Why did the nonviolent revolution in Libya fail? Could it have ever succeeded?
First, the nonviolent movement may have over-relied on a single tactic—protests—to pursue their aims. In Unarmed Insurrections, Kurt Schock argues that when movements rely too much on rallies or protests, they become extremely predictable—in other words, they become sitting ducks for regime repression. Successful movements will combine protests and demonstrations with well-timed strikes, boycotts, go-slows, stay-aways, and other actions that force the regime to disperse its repression in unsustainable ways…
Second, the campaign did not have adequate leverage over the security forces…
6. Doesn’t the failure of the nonviolent resistance in Libya disprove your argument that nonviolent resistance works? And aren’t the Libyan rebels justified in using violence given the circumstances?
All of the arguments I make are based on probability, not certainty. Here’s what I know: a campaign doesn’t succeed simply because it is nonviolent. Nevertheless, note how the largest gains the Libyan opposition made were during the nonviolent struggle…(...more)
Amidst a serious escalation of deadly violence, a ceasefire between Israel and Hamas must urgently be achieved to prevent the situation from spinning out of control.
Gaza: The Next Israeli-Palestinian War? , the latest briefing from the International Crisis Group, examines the sharp deterioration of the Israel-Palestine conflict in the past few days, which has been aggravated by broader regional instability.(...more)
Last week the UN Security Council passed Resolution 1973/2011, which authorises the taking of “all necessary measures” including a no fly zone but short of occupation, to protect civilians and “civilian populated areas” from Colonel Gaddafi’s government. The UN has essentially authorised “humanitarian intervention” against Gaddafi’s regime.(...more)
Today in Geneva, members of the United Nations Human Rights Council adopted a groundbreaking resolution that seeks to address violence, discrimination and incitement to religious hatred without reference to the controversial notion of “defamation of religions.” Human Rights First said the move marks an important shift away from efforts at the UN to create an international blasphemy code, something that has for the past decade been supported by the Organization of the Islamic Conference (OIC).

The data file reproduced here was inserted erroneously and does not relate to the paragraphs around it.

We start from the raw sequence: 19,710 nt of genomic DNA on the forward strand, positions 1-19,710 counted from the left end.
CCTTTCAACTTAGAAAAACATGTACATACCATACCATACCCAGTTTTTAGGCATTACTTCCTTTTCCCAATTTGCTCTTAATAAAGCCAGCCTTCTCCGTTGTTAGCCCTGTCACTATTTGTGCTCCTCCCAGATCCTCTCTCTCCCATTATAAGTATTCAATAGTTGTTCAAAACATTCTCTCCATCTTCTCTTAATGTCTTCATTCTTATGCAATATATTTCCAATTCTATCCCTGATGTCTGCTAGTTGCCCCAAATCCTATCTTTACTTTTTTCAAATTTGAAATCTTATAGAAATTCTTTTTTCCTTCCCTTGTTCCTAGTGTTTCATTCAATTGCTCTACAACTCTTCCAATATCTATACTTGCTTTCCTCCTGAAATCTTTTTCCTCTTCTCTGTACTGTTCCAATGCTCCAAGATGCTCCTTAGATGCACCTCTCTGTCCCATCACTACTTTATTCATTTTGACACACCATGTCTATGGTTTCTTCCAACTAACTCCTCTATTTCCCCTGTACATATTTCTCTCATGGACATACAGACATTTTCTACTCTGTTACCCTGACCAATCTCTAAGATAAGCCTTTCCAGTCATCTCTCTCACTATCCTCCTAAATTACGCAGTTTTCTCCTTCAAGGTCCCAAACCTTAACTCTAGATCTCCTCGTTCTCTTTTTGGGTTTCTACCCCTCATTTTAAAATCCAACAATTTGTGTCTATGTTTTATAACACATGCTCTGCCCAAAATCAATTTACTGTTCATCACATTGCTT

“This new text adopted by the UN Human Rights Council is a huge achievement because, for the first time in many years, it focuses on the protection of individuals rather than religions,” said Human Rights First’s Tad Stahnke. “The consensus behind today’s resolution should put the divisive debates on defamation of religions behind us. Instead, states need to do more to adopt measures to combat violence and discrimination on the basis of religion or belief, as well as address religious hatred without restricting speech. The resolution is a start, but recent events across the globe remind us that much more work needs to be done.”(...more)
Workplace bullying is a persistent form of hostility at the hands of someone with whom we work, usually bosses and coworkers. Recent research suggests that close to 50% of the American U.S. working population has had some exposure to bullying either as a target or as an observer in their working lives. The evidence of impact is devastating on an individual, group, and organizational level. What is clear is that organizations can have a profound impact on such behaviors for good or ill and this is where we need to focus more attention. While there is some work occurring on remediation of workplace bullying, we need to get in front of this type of interaction and organizations are well-positioned to do this.